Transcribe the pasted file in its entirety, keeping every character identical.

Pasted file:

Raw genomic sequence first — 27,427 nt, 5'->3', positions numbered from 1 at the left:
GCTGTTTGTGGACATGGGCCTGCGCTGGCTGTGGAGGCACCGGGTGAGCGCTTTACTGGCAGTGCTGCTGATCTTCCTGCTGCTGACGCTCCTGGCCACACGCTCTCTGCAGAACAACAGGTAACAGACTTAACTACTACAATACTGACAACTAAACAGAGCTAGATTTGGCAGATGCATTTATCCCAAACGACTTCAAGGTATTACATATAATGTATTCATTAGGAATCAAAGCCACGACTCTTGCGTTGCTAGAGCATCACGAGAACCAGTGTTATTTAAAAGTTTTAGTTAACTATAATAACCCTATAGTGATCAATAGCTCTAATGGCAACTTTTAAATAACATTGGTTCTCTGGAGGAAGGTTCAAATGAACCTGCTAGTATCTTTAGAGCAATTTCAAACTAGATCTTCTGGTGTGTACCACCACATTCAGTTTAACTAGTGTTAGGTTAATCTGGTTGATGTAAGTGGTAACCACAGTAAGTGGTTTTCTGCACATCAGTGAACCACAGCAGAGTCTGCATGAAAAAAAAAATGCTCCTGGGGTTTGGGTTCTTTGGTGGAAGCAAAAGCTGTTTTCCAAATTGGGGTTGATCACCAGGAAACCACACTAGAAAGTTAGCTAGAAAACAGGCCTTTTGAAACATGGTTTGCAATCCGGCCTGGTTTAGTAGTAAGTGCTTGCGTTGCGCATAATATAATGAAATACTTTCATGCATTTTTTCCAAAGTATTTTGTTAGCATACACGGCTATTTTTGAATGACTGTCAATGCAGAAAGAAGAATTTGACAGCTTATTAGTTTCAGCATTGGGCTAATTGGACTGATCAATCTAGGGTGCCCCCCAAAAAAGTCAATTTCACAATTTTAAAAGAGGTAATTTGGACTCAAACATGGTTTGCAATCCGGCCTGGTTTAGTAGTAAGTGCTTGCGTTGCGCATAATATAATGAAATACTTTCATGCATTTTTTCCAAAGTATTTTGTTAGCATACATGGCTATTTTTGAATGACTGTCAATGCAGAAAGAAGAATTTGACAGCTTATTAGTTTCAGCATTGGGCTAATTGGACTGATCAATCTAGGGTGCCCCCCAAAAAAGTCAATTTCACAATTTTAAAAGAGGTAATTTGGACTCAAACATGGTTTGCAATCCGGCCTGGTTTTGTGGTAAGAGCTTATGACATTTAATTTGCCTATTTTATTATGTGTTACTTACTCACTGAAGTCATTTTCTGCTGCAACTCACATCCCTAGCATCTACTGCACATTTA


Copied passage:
Raw genomic sequence first — 27,427 nt, 5'->3', positions numbered from 1 at the left:
GCTGTTTGTGGACATGGGCCTGCGCTGGCTGTGGAGGCACCGGGTGAGCGCTTTACTGGCAGTGCTGCTGATCTTCCTGCTGCTGACGCTCCTGGCCACACGCTCTCTGCAGAACAACAGGTAACAGACTTAACTACTACAATACTGACAACTAAACAGAGCTAGATTTGGCAGATGCATTTATCCCAAACGACTTCAAGGTATTACATATAATGTATTCATTAGGAATCAAAGCCACGACTCTTGCGTTGCTAGAGCATCACGAGAACCAGTGTTATTTAAAAGTTTTAGTTAACTATAATAACCCTATAGTGATCAATAGCTCTAATGGCAACTTTTAAATAACATTGGTTCTCTGGAGGAAGGTTCAAATGAACCTGCTAGTATCTTTAGAGCAATTTCAAACTAGATCTTCTGGTGTGTACCACCACATTCAGTTTAACTAGTGTTAGGTTAATCTGGTTGATGTAAGTGGTAACCACAGTAAGTGGTTTTCTGCACATCAGTGAACCACAGCAGAGTCTGCATGAAAAAAAAAATGCTCCTGGGGTTTGGGTTCTTTGGTGGAAGCAAAAGCTGTTTTCCAAATTGGGGTTGATCACCAGGAAACCACACTAGAAAGTTAGCTAGAAAACAGGCCTTTTGAAACATGGTTTGCAATCCGGCCTGGTTTAGTAGTAAGTGCTTGCGTTGCGCATAATATAATGAAATACTTTCATGCATTTTTTCCAAAGTATTTTGTTAGCATACACGGCTATTTTTGAATGACTGTCAATGCAGAAAGAAGAATTTGACAGCTTATTAGTTTCAGCATTGGGCTAATTGGACTGATCAATCTAGGGTGCCCCCCAAAAAAGTCAATTTCACAATTTTAAAAGAGGTAATTTGGACTCAAACATGGTTTGCAATCCGGCCTGGTTTAGTAGTAAGTGCTTGCGTTGCGCATAATATAATGAAATACTTTCATGCATTTTTTCCAAAGTATTTTGTTAGCATACATGGCTATTTTTGAATGACTGTCAATGCAGAAAGAAGAATTTGACAGCTTATTAGTTTCAGCATTGGGCTAATTGGACTGATCAATCTAGGGTGCCCCCCAAAAAAGTCAATTTCACAATTTTAAAAGAGGTAATTTGGACTCAAACATGGTTTGCAATCCGGCCTGGTTTTGTGGTAAGAGCTTATGACATTTAATTTGCCTATTTTATTATGTGTTACTTACTCACTGAAGTCATTTTCTGCTGCAACTCACATCCCTAGCATCTACTGCACATTTA